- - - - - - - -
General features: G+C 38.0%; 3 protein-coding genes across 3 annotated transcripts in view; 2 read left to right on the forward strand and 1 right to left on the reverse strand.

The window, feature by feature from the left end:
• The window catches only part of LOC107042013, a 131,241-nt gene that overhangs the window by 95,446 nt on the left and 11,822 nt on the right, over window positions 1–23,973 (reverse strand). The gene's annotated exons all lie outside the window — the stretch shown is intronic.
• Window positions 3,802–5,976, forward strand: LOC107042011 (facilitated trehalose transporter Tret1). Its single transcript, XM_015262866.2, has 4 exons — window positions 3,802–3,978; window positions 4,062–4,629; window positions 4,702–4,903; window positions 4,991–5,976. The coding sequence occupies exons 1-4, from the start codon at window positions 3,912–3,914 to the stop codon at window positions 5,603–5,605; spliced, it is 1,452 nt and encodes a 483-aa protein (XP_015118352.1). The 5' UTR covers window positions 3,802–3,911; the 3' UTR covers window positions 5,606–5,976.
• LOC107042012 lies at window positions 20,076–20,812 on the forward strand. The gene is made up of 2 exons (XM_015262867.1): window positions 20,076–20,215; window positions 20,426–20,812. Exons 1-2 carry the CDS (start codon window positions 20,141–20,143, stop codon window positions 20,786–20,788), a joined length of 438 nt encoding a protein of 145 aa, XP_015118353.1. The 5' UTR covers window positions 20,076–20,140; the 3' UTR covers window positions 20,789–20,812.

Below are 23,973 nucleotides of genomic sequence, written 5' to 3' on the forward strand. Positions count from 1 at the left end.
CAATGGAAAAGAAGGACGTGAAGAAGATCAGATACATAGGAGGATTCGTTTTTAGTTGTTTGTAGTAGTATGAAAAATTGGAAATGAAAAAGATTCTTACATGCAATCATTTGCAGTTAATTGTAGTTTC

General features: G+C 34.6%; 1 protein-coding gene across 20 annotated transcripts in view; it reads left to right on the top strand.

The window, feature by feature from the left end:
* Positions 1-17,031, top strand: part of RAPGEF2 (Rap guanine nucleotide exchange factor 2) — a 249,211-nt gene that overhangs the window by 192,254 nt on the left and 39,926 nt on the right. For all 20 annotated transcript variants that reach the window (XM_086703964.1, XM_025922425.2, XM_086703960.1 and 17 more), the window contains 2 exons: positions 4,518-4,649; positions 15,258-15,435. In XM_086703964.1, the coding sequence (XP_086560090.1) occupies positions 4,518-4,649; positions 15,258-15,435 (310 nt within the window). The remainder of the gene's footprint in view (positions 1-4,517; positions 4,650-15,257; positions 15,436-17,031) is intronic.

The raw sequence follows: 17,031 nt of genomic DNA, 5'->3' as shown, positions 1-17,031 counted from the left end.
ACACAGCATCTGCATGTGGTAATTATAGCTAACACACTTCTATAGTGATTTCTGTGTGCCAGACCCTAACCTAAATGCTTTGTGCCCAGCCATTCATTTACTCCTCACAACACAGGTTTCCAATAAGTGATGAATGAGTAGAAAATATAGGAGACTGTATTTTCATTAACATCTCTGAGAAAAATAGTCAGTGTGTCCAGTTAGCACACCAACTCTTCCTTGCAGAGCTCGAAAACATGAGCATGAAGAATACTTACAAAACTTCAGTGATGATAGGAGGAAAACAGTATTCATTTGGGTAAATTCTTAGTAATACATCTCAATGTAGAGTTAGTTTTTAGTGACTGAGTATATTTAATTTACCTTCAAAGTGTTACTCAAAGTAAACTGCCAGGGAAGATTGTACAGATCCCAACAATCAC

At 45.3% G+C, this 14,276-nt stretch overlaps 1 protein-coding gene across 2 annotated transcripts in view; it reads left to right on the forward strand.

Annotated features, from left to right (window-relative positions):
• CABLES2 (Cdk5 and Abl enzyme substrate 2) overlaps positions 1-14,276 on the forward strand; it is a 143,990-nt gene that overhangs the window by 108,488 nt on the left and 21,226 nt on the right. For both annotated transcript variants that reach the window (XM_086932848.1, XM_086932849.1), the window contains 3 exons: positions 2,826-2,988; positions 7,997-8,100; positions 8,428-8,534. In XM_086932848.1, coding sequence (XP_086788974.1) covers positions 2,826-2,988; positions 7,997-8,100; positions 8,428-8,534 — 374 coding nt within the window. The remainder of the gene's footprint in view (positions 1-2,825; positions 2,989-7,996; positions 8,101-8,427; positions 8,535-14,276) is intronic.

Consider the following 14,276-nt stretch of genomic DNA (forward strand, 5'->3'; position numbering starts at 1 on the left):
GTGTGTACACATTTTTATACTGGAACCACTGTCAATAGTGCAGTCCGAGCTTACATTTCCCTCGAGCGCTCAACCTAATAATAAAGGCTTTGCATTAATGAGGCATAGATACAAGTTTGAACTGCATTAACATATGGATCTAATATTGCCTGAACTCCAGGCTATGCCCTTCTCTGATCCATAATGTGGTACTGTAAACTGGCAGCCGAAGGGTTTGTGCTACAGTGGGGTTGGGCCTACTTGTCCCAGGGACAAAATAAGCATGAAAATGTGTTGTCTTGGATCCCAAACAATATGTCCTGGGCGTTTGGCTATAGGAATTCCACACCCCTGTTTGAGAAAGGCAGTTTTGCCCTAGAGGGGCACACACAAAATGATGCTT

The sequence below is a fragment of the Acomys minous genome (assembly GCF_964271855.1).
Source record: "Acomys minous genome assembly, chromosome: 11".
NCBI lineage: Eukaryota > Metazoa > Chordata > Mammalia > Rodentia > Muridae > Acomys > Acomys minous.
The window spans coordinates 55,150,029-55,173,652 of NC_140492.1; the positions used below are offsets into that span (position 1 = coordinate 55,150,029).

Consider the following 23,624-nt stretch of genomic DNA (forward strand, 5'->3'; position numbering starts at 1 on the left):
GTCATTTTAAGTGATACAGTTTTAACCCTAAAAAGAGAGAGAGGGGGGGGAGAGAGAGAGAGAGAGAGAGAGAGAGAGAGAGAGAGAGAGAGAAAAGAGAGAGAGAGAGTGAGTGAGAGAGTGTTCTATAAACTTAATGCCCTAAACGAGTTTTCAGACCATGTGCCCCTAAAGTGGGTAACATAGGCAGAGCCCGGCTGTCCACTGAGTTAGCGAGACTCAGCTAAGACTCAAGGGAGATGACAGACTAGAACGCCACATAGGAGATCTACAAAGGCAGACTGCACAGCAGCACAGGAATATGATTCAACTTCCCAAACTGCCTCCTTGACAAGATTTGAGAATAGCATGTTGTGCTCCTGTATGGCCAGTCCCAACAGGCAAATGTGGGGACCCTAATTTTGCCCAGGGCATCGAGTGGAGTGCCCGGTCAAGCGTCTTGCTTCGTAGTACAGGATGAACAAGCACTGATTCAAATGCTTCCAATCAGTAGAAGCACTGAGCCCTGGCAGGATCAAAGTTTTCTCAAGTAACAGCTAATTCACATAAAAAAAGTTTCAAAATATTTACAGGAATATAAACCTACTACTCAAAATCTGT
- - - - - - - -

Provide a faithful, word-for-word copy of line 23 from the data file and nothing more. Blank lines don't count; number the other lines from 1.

GTCATTTTAAGTGATACAGTTTTAACCCTAAAAAGAGAGAGAGGGGGGGGAGAGAGAGAGAGAGAGAGAGAGAGAGAGAGAGAGAGAGAGAGAAAAGAGAGAGAGAGAGTGAGTGAGAGAGTGTTCTATAAACTTAATGCCCTAAACGAGTTTTCAGACCATGTGCCCCTAAAGTGGGTAACATAGGCAGAGCCCGGCTGTCCACTGAGTTAGCGAGACTCAGCTAAGACTCAAGGGAGATGACAGACTAGAACGCCACATAGGAGATCTACAAAGGCAGACTGCACAGCAGCACAGGAATATGATTCAACTTCCCAAACTGCCTCCTTGACAAGATTTGAGAATAGCATGTTGTGCTCCTGTATGGCCAGTCCCAACAGGCAAATGTGGGGACCCTAATTTTGCCCAGGGCATCGAGTGGAGTGCCCGGTCAAGCGTCTTGCTTCGTAGTACAGGATGAACAAGCACTGATTCAAATGCTTCCAATCAGTAGAAGCACTGAGCCCTGGCAGGATCAAAGTTTTCTCAAGTAACAGCTAATTCACATAAAAAAAGTTTCAAAATATTTACAGGAATATAAACCTACTACTCAAAATCTGT